January 7, 2012

Muoi: The Legend of the Portrait: Seeing the Bad Side of Things

Way back when, some time before the widespread use of electricity but after the invention of acid, Muoi (Anh Thu) -- the tenth-born child of a very poor family -- had the great misfortune of falling in love with a man named Nguyen (Binh Minh), a handsome, young swain with a gift for portraiture and a talent for womanizing. Both skills came into play when Nguyen decided to seduce Muoi while painting her picture. One mission accomplished (the seduction), he abandoned the other (the picture) and hurried off to resume his romance with a richer, former love. Back home, this original girlfriend (Hong Anh) caught wind of Muoi and decided to break her rival's ankle and throw acid in her face, as a way to let her know "You don't mess with my man!" Muoi took revenge by killing herself then returning as a ghost with a bone to pick. Nguyen then tricked her ghost into becoming an artist's model again so he could finish her portrait. Then some priests entered banging on gourds and Nguyen stabbed the picture to trap the evil spirit inside. End of legend.

Unlike me, the character Yun-hui (Jo An) thinks this story has the makings of a really good novel. Her last book, a thinly-veiled pseudo-memoir called Lies and Secrets, did pretty well but not so great that she's worried that Seo-yeon (Cha Ye-ryeon), the friend who she mercilessly defamed in it, would have read it since moving to Vietnam. So Yun-hui stays with Seo-yeon and asks her to help research the book. Hallucinations follow as part of the creative process. Eventually, Yun-hui realizes that even if you've betrayed your friend, who far from being a slut was videotaped -- being raped -- by the guy you have a secret crush on, you still have to kill your friend if she's possessed by a demon.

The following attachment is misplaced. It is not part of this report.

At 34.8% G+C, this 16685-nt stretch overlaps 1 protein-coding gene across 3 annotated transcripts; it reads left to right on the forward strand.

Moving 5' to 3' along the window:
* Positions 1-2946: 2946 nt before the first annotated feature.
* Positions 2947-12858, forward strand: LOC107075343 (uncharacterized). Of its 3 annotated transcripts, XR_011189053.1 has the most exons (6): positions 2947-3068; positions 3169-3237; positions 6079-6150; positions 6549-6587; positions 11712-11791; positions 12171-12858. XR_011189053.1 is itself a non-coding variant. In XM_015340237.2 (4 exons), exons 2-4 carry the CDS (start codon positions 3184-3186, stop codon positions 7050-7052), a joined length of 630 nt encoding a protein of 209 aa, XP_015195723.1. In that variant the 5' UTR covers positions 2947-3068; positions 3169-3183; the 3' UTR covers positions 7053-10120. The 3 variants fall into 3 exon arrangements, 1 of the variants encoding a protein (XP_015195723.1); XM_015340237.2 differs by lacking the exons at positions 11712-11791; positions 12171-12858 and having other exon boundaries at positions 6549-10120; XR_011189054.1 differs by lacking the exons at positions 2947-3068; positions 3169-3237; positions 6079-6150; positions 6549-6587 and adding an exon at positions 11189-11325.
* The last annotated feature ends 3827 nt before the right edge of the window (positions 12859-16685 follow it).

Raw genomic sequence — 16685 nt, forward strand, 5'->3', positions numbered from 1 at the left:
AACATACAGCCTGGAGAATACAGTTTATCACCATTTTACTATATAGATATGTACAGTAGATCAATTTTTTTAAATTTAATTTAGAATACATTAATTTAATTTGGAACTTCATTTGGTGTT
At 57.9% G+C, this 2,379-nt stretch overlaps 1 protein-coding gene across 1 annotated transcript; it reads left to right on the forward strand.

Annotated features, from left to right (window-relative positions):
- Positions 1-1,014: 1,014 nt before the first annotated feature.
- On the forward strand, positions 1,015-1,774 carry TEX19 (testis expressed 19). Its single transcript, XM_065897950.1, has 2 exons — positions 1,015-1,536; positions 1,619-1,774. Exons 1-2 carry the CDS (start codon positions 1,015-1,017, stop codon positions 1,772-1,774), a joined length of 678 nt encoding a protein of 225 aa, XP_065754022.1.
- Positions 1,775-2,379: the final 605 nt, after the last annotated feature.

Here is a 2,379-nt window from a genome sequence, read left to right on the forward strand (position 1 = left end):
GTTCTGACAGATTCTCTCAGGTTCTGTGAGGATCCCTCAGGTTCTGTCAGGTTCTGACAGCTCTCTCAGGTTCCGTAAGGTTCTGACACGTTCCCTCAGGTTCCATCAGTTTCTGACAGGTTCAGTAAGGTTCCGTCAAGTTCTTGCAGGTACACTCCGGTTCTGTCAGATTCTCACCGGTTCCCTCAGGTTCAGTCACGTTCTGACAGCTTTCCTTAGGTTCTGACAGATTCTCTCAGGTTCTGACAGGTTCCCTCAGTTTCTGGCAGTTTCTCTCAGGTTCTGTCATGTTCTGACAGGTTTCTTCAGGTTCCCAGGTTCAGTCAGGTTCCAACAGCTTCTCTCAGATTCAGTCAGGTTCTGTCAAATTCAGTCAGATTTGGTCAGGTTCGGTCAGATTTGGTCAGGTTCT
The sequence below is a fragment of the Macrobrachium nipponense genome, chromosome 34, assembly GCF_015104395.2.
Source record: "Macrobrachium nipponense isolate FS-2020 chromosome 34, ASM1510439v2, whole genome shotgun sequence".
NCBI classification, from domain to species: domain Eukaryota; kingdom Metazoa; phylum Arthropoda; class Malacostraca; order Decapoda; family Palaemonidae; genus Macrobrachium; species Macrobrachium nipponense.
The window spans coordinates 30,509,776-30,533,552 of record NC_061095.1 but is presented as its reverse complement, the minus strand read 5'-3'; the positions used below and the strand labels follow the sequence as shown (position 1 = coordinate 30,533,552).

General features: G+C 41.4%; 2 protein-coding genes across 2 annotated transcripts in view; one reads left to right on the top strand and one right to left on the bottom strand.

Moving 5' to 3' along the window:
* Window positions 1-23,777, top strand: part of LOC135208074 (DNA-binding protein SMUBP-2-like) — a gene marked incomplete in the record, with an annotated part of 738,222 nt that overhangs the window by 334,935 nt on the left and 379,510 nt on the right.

How does she knows there's a ghost at work? Well, a doorbell rings in the middle of the night right after a shower goes on mysteriously. That's one sign. Wallpaper uncurls off the wall in her bedroom, and lights flicker when there's a storm outside. Those are two others. Admittedly, they're not conclusive evidence, but fueled by the gossip of Seo-yeon's co-worker (Hong So-hee), who's half-Korean, half-smirk, Yun-hui doesn't let loose logic or a lack of lucidity get in the way of her mission. Her ex-best-friend may not be the kleptomaniac slut that she made her out to be in her mud-slinging roman a clef, but Seo-yeon did have the nerve to dance with that passably attractive white guy at the bar who Yun-hui had her eye on. Some betrayals can't be forgotten, no matter how many shots of Black Label you consume. Bring out the daggers!

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